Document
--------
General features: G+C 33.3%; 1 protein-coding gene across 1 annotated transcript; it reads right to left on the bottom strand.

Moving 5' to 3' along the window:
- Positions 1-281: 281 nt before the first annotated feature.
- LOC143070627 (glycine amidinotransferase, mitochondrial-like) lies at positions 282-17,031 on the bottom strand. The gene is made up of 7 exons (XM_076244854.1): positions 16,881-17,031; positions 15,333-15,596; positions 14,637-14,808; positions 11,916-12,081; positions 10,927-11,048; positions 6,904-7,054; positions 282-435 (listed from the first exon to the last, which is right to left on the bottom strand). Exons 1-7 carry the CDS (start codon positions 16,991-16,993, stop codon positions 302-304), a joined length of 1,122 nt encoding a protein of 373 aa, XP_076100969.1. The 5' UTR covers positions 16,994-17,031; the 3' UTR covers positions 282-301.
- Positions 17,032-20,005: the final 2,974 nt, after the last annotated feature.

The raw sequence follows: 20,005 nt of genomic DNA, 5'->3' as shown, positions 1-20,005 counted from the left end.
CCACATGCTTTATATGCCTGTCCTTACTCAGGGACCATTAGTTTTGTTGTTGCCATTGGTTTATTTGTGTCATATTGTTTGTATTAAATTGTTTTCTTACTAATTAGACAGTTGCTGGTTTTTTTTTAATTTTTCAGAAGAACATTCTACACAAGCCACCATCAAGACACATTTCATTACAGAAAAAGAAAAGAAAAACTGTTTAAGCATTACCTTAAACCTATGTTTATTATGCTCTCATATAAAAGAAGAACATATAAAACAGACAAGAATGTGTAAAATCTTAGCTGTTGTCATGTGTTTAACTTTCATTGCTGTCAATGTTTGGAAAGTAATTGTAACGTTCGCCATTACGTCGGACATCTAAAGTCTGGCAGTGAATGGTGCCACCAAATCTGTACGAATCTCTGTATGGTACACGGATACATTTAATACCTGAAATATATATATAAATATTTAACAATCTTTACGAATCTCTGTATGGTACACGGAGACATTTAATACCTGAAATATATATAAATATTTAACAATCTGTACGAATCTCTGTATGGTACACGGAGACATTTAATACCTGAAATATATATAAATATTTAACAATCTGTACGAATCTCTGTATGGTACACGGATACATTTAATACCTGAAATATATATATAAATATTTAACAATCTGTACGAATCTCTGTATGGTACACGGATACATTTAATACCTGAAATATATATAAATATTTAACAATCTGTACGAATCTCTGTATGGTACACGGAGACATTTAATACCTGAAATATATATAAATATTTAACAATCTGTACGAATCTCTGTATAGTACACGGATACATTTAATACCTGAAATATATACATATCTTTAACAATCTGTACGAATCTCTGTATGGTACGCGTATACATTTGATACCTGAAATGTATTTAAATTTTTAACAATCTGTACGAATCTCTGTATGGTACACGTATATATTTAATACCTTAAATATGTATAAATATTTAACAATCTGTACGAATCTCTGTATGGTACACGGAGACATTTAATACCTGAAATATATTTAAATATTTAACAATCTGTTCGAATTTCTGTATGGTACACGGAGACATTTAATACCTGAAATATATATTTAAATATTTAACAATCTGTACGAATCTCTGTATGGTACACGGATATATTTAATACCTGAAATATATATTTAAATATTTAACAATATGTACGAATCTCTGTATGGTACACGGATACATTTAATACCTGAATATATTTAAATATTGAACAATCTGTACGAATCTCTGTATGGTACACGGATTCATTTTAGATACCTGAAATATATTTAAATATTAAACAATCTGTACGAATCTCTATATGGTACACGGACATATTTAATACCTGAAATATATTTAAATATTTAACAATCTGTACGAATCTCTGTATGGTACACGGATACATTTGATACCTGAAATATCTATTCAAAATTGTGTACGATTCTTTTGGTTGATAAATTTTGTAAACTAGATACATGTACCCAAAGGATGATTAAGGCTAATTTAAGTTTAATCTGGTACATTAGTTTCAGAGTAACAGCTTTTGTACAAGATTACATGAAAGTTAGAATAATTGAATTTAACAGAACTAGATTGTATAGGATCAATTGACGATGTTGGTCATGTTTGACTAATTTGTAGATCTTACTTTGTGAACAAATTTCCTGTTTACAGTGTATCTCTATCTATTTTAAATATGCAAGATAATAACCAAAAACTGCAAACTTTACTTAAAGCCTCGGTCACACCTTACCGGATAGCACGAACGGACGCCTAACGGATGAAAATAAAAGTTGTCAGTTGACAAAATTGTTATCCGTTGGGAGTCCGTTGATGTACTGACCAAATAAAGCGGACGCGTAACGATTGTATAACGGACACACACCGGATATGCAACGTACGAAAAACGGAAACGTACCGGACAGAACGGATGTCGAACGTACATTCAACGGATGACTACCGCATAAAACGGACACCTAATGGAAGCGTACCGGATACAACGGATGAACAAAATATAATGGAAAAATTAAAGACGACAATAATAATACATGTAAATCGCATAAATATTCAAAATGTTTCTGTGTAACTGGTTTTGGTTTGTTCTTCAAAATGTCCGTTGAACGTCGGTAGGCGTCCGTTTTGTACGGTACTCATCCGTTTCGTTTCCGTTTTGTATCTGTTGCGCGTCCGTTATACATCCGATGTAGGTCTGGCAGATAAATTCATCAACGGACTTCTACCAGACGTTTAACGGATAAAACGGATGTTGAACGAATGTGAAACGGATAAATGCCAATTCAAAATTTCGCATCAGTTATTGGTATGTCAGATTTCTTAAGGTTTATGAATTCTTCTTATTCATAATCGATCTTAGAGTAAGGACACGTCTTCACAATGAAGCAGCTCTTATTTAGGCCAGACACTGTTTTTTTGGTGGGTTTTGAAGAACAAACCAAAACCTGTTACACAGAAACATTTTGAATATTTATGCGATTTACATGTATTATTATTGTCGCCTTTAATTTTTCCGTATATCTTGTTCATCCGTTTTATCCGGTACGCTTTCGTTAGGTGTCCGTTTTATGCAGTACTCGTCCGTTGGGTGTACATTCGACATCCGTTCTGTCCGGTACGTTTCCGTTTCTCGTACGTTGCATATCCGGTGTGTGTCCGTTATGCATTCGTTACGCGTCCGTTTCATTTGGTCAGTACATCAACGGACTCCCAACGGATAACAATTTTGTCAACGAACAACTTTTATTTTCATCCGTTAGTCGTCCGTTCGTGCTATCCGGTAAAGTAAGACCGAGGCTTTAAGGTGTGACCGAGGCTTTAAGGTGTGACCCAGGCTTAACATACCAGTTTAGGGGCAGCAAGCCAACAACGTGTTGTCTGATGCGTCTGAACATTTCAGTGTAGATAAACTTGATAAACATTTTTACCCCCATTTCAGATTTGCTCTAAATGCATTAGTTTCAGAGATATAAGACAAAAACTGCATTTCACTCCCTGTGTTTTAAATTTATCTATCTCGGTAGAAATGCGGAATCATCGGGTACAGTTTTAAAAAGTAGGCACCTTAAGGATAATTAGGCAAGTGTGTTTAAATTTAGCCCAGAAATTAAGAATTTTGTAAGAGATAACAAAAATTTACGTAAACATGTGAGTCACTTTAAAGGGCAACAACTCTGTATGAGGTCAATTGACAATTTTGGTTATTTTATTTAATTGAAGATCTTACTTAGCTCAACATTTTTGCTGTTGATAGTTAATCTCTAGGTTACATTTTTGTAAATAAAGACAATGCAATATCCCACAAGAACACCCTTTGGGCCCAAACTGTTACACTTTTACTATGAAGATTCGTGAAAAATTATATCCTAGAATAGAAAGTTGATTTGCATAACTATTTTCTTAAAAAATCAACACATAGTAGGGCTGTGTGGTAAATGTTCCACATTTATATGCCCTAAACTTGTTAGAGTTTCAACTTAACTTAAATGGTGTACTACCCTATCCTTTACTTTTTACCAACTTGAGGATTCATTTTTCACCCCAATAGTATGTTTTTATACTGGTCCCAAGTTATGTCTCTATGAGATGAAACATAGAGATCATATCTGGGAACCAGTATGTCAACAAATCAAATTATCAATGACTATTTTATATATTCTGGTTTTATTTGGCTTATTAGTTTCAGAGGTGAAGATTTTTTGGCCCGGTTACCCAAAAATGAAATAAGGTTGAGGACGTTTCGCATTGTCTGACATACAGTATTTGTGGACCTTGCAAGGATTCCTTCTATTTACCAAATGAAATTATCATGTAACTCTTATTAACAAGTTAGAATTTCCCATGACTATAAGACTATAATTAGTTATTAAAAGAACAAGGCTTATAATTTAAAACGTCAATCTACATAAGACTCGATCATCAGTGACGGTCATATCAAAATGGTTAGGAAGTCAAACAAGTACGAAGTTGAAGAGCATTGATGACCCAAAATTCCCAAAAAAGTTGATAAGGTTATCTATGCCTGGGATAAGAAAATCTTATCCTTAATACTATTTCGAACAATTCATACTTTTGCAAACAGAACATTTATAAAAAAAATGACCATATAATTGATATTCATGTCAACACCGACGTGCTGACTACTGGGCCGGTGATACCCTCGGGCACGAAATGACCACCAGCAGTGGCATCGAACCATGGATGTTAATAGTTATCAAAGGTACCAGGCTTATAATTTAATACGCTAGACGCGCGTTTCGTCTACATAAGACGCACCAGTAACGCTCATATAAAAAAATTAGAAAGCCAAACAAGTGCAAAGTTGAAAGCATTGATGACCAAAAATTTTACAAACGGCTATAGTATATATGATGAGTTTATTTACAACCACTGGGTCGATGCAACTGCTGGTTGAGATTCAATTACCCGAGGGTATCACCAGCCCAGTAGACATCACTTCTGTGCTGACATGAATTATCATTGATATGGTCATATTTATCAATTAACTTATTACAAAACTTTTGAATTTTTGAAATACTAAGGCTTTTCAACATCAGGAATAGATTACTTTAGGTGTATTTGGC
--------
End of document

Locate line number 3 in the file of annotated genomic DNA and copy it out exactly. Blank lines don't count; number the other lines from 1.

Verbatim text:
- Positions 1-281: 281 nt before the first annotated feature.